The transitory things of life are happiness-based. She had a big house and lost a big house when she divorced my father. She had a big career and lost a big career when, according to our culture, she got “too old” to have the kind of job she had. She had diamonds and lost diamonds.

So she entered into voluntary simplicity where the fire of purging away “stuff” left a clearer picture and path to the internal life. When stuff, people, and the problems they bring fall away, there is a stillness. Only in that stillness can we ever find the joy that resides inside us, dependent on nothing external in order to exist. During this holiday season, this is a great concept to contemplate.

Joyce’s joy came from deeply held spiritual beliefs, but it also came from a place even beyond that. Joy comes when you make peace with who you are, what you are, where you are, why you are, and who you are not with. When you need nothing more than your truth and the love of a good God to bring peace, you have settled into the abiding joy that is not rocked by relationships. It’s not rocked by anything.

It wasn’t rocked for Joyce as she lay dying some years ago in the most peaceful arms of grace—a blissful state of quiet surrender and anticipation. Those who were witness to her death still tell me that her death brought new understanding to them about the issue of real joy. Joy in all things … the death of a dream, the death of relationship, or the death of a body. Joy from within, stripped down, naked and beautiful.

Follow Joyce’s lead – untie your happiness from the ends of his shirt-tails …

Merry Christmas and peace to you in this season of peaceful opportunities!

Testing the Edge

Women who end up in dangerous and pathological relationships often end up there because they like (or find interesting) “living on the edge.” They don’t like their boring lives, and that extends to liking men who are edgy as well. No boring normal geek men—Nope! The more the edge/bad boy/outlaw/rebel (or the more you perceive they need some support to keep an honest life afloat) the more you like them.

This “edge-walking” landed you right in the lap of a dangerous and pathological man. In the beginning, edgy seems neutral—it’s too early to know that his edginess is going to cost you. All you know is he’s a long way from boring and that’s okay with you. It is long time before you know that his “edge”:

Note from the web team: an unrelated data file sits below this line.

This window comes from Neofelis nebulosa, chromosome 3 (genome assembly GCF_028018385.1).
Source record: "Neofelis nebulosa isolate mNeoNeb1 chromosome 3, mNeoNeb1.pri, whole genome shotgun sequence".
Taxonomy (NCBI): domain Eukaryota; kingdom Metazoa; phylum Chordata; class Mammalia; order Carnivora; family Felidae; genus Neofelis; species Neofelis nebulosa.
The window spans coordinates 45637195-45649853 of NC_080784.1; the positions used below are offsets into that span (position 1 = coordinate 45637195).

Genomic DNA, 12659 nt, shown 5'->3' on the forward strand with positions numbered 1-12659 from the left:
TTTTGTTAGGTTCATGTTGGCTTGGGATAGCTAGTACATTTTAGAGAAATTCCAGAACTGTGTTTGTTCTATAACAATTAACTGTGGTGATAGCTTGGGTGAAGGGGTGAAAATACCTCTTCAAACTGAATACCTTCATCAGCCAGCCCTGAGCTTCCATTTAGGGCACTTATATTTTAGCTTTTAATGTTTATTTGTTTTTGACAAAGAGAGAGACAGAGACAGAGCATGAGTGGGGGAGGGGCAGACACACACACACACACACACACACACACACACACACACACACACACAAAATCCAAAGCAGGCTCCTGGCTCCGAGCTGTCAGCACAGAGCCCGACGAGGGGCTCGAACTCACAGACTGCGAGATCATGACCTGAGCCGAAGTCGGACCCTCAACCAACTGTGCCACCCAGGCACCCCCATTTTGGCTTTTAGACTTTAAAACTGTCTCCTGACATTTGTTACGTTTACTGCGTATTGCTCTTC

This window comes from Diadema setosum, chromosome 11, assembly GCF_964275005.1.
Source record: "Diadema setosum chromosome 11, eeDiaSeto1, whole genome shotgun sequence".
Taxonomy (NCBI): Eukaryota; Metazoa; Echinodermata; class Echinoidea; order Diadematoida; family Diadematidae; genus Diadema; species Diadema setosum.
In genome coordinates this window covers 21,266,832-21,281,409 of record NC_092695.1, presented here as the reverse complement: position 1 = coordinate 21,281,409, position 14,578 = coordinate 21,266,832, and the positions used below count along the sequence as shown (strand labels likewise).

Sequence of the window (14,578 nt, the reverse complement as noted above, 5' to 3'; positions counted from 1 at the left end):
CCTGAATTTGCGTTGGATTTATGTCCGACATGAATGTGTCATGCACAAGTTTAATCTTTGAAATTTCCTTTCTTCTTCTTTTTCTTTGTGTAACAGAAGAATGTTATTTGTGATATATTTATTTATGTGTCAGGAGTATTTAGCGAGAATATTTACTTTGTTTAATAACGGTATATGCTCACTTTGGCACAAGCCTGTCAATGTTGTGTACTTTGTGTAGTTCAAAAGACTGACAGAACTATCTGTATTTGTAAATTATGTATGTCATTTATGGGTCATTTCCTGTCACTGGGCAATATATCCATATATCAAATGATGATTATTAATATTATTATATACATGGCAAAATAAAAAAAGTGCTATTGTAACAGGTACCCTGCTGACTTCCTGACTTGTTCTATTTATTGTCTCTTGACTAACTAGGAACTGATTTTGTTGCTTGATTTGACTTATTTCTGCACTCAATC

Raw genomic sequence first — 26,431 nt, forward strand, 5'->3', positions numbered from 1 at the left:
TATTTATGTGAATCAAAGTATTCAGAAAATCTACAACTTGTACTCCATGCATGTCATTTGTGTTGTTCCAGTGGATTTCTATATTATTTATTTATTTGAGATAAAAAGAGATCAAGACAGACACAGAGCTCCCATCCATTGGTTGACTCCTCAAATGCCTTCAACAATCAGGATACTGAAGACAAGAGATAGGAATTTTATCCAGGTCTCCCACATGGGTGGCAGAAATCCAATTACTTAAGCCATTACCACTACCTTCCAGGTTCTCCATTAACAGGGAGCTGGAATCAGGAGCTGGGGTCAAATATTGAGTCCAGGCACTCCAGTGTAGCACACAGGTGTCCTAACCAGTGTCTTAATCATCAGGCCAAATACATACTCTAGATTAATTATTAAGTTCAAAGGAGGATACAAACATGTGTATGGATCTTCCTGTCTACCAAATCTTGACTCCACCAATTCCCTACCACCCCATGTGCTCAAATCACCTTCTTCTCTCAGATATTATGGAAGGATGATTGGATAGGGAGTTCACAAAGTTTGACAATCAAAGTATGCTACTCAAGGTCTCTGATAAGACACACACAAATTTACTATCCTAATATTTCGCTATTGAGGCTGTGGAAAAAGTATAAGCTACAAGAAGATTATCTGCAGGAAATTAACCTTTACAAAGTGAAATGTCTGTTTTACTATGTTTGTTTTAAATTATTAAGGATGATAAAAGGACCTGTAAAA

• Is emotionally addicting for you
  • Is narcissism (or worse!)
  • Is about rejecting authority
  • Is all about him
  • Isn’t the cool “James Dean” type of edge
  • Isn’t artsy, educational, intellectual, musical, poetic or religious
  • Isn’t about riding fast in his convertible, or having daring sex or making risky financial investments
  • Isn’t about you or your own enjoyment of everything edgy
  • Isn’t about his party lifestyle or his commanding presence when others are around
  • Isn’t about sad stories he told about his life to use as emotional bonding with you

And it’s a long time before you realize his “edge”:

  • Consumes your self-esteem for lunch
  • Doesn’t make YOU cool for being with him
  • Doesn’t mean you are an “in” girl to love someone like him
  • Didn’t mean you were supposed to “tame” a bad boy or “heal” a wounded one
  • Can’t be fixed, counseled, medicated, or churched
  • Can’t be loved into something less savage and more soothing
  • Was really just a trail of wounded women behind him
  • Was unrelenting lying, broken promises, and changes he could never make, no matter how long he promised or how hard he tried
  • Was not really brilliance unrecognized, charm unspoiled, or love unrequited
  • Was one thing … and one thing only …

His edge was pathology.

Intense Attachments- Why is this dangerous guy so hard to leave?

Women in these relationships and their family members who watch her relationship dynamics all wonder about **why** this dangerous guy is so hard to leave. While all the people around her have the easy and rational answers of how and why she should leave, the disengagement and detachment is harder with pathological persons than anyone else.

No one knows this better than her. At the heart of the attachment is the intensity of bonding produced in a relationship that has an ’emotional vortex’ pull. Much like magnets pointed towards each other, the draw and pull and staying power of pathologicals is not like other relationship dynamics. As we study these particular attachments we see that there are unusual qualities to the relationships that even the women can’t define or adequately describe. This includes the dichotomous thinking often seen in ‘mind control,’ the hypnotic engagement often seen in trauma, and the betrayal bonding often seen in sexual addiction. Combined, this power cocktail renders her not only entranced by paralyzed from action.

Normal motivations do not motivate her. Not her current roller-coaster mental health, her other family relationships, her declining health, her children, her job or any other force that would usually rally her to her own self care. No wonder people who care about her are baffled that a high functioning, bright, proactive woman has been reduced to a an hour a week at the counselor’s office has done little to unwedge her from this super-glued relationship. It hasn’t recognized the hypnotic en-trancement, the growing PTSD symptoms, the cognitive loops and entrenched dichotomous thinking. It hasn’t unveiled the death grip that pathologicals can have on a squirming victim. Or the mind control that sucks the willpower and brain function from her.

Physically and emotionally exhausted from the too-many-go-rounds with him, there isn’t enough left of her to fight her way out or even think her way out. Many women now suffer from Chronic Fatigue from the wearing process with the pathological. Without the emotional resources and physical strength, her lethargy just ‘allows’ the relationship to roll like waves over the top of her. Without help or intervention, she is likely to have a complete physical break down including severe medical problems, sleep disruptions, mental confusion, panic attacks, anxiety, depression and more. Women have developed auto immune disease and cardiac problems in the middle of these acutely stressful relationships.